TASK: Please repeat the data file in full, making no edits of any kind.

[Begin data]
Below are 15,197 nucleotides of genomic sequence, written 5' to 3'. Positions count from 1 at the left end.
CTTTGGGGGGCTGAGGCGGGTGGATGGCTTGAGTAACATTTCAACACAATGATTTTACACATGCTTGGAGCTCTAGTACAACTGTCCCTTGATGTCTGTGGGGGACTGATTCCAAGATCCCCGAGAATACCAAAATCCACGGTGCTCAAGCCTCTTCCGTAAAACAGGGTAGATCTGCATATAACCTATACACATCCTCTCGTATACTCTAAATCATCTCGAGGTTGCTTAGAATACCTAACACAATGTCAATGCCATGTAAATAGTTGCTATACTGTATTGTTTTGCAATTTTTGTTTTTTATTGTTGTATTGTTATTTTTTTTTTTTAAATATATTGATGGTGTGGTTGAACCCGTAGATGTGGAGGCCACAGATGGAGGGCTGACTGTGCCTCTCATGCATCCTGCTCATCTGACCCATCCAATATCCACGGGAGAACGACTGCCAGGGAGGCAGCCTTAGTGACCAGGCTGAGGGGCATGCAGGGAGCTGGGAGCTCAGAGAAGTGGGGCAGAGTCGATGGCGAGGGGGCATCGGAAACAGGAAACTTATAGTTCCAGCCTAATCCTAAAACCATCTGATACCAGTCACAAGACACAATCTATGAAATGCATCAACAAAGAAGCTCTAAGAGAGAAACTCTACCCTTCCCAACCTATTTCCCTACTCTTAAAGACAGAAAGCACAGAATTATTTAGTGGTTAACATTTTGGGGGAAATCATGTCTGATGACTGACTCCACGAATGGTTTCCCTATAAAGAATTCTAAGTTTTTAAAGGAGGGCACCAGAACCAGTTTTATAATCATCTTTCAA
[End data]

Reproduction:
Below are 15,197 nucleotides of genomic sequence, written 5' to 3'. Positions count from 1 at the left end.
CTTTGGGGGGCTGAGGCGGGTGGATGGCTTGAGTAACATTTCAACACAATGATTTTACACATGCTTGGAGCTCTAGTACAACTGTCCCTTGATGTCTGTGGGGGACTGATTCCAAGATCCCCGAGAATACCAAAATCCACGGTGCTCAAGCCTCTTCCGTAAAACAGGGTAGATCTGCATATAACCTATACACATCCTCTCGTATACTCTAAATCATCTCGAGGTTGCTTAGAATACCTAACACAATGTCAATGCCATGTAAATAGTTGCTATACTGTATTGTTTTGCAATTTTTGTTTTTTATTGTTGTATTGTTATTTTTTTTTTTTAAATATATTGATGGTGTGGTTGAACCCGTAGATGTGGAGGCCACAGATGGAGGGCTGACTGTGCCTCTCATGCATCCTGCTCATCTGACCCATCCAATATCCACGGGAGAACGACTGCCAGGGAGGCAGCCTTAGTGACCAGGCTGAGGGGCATGCAGGGAGCTGGGAGCTCAGAGAAGTGGGGCAGAGTCGATGGCGAGGGGGCATCGGAAACAGGAAACTTATAGTTCCAGCCTAATCCTAAAACCATCTGATACCAGTCACAAGACACAATCTATGAAATGCATCAACAAAGAAGCTCTAAGAGAGAAACTCTACCCTTCCCAACCTATTTCCCTACTCTTAAAGACAGAAAGCACAGAATTATTTAGTGGTTAACATTTTGGGGGAAATCATGTCTGATGACTGACTCCACGAATGGTTTCCCTATAAAGAATTCTAAGTTTTTAAAGGAGGGCACCAGAACCAGTTTTATAATCATCTTTCAA